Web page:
The Danish capital's utilities, including Ørsted, ARC, Hofor and Vestforbrænding, have set up a new consortium, EnergyWatch gathers. The partners aim to capture 3 million tonnes of CO2 per year, while other joint infrastructure projects are also being considered.
Court cancels the planning approval for Norfolk Vanguard and warns neighboring project, referring to a lack of consequence assessment of the visual effect -- not of the turbines but of the onshore infrastructure. Vattenfall criticizes British permit process. (Updated)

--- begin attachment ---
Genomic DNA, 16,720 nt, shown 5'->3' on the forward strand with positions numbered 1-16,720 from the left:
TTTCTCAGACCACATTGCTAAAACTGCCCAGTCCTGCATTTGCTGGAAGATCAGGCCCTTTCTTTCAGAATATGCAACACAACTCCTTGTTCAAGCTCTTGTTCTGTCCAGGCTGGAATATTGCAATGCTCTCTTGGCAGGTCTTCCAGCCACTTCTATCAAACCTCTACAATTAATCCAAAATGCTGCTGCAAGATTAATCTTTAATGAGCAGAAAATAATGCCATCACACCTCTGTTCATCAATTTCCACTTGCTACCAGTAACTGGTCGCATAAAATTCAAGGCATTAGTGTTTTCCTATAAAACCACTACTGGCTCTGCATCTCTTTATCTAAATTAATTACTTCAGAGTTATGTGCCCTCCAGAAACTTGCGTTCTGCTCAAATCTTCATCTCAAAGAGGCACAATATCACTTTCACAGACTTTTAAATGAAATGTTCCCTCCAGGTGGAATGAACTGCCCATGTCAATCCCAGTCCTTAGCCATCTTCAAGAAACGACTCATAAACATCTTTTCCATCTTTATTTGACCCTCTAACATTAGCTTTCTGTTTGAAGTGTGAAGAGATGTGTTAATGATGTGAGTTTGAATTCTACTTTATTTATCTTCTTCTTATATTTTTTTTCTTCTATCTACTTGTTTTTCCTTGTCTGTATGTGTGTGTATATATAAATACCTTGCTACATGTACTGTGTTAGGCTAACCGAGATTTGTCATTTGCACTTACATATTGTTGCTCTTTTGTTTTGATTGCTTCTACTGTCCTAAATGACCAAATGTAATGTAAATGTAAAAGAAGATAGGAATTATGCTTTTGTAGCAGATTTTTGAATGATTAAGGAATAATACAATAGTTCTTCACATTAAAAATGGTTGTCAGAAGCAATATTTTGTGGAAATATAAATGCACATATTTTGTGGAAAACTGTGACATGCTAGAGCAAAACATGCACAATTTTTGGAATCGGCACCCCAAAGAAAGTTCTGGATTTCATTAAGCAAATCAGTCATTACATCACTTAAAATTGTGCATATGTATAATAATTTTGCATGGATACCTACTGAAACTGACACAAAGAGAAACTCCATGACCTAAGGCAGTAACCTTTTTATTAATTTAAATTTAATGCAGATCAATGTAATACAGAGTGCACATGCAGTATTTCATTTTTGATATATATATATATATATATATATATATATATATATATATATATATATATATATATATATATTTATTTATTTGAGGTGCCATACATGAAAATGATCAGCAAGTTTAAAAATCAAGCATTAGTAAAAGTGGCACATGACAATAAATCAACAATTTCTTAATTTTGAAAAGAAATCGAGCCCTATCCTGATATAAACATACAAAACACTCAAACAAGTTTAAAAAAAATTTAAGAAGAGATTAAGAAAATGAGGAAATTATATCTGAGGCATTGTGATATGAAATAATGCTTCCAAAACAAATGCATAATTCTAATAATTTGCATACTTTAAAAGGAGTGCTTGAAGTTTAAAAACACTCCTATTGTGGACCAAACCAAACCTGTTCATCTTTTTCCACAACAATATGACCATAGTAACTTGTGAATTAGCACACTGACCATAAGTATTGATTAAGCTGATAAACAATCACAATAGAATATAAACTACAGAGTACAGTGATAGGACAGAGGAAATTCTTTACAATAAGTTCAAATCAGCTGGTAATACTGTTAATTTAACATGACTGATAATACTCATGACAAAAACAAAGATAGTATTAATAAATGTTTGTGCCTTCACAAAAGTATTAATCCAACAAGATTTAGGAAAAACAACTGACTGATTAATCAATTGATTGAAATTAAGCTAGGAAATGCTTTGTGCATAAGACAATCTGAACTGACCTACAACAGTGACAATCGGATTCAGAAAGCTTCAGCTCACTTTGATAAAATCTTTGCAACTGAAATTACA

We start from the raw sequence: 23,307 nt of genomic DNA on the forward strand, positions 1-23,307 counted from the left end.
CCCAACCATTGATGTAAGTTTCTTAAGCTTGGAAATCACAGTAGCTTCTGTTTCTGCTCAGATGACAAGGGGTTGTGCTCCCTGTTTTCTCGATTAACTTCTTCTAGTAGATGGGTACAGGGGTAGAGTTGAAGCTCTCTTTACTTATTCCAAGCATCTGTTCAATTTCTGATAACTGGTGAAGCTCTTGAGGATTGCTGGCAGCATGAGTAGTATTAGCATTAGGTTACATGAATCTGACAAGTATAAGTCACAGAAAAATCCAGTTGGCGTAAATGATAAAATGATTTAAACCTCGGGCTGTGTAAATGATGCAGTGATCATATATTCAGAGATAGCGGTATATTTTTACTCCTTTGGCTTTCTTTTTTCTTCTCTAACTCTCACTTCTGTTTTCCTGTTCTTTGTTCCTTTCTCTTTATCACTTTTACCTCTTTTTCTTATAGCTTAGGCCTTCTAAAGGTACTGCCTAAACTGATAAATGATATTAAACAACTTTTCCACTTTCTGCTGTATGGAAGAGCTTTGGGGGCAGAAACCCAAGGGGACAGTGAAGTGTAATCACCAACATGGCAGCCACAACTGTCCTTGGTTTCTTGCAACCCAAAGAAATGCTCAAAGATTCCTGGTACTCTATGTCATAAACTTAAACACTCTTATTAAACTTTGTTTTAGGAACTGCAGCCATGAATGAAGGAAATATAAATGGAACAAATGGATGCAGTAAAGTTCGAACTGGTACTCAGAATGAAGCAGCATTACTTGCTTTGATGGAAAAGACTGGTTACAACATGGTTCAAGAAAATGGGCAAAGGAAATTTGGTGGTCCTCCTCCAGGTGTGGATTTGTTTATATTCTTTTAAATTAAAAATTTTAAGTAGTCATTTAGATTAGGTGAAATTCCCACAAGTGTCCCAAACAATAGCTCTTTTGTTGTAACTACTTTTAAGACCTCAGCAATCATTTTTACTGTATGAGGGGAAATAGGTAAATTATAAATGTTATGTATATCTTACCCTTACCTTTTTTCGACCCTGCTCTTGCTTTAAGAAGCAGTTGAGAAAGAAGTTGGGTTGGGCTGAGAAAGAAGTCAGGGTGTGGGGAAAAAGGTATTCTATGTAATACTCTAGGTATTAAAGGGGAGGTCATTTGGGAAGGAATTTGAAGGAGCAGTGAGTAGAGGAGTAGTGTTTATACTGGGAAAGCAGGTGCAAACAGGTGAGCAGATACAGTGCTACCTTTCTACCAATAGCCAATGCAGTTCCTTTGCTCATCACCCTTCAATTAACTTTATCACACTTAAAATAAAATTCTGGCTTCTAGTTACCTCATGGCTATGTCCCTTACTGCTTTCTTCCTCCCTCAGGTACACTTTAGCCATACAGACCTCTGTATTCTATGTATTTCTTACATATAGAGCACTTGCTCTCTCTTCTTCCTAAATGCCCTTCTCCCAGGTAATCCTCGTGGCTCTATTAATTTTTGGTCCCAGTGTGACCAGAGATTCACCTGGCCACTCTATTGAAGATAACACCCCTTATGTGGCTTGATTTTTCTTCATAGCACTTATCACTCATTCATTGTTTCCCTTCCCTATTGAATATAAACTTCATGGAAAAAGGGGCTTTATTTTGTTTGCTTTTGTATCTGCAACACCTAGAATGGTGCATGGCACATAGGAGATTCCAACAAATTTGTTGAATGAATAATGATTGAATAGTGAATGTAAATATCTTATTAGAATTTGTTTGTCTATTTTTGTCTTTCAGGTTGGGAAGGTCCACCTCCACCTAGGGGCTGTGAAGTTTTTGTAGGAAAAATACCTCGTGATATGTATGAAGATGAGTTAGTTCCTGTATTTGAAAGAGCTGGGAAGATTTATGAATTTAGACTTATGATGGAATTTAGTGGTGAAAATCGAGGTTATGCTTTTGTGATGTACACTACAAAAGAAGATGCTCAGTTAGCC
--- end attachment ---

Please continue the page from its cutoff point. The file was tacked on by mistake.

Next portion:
Even though the utility has voiced stern warnings about building an artificial embankment island for Denmark's forthcoming North Sea power hub, it's still an interesting prospect, says CEO. The previous caveat was merely an expression of societal responsibility.
Coal-firing in Ørsted's power plants increased last year and was in line with the volume from five years back. The utility's CEO says he can live with a few bumps on the road toward completely quitting coal and is not considering divesting power stations that could be equipped with CCS systems.
Ørsted has now waited longer for an approval in the US than the company had hoped, but signs from the Biden administration have renewed the company's optimism, says CEO Mads Nipper. "Processes are now in motion," he says.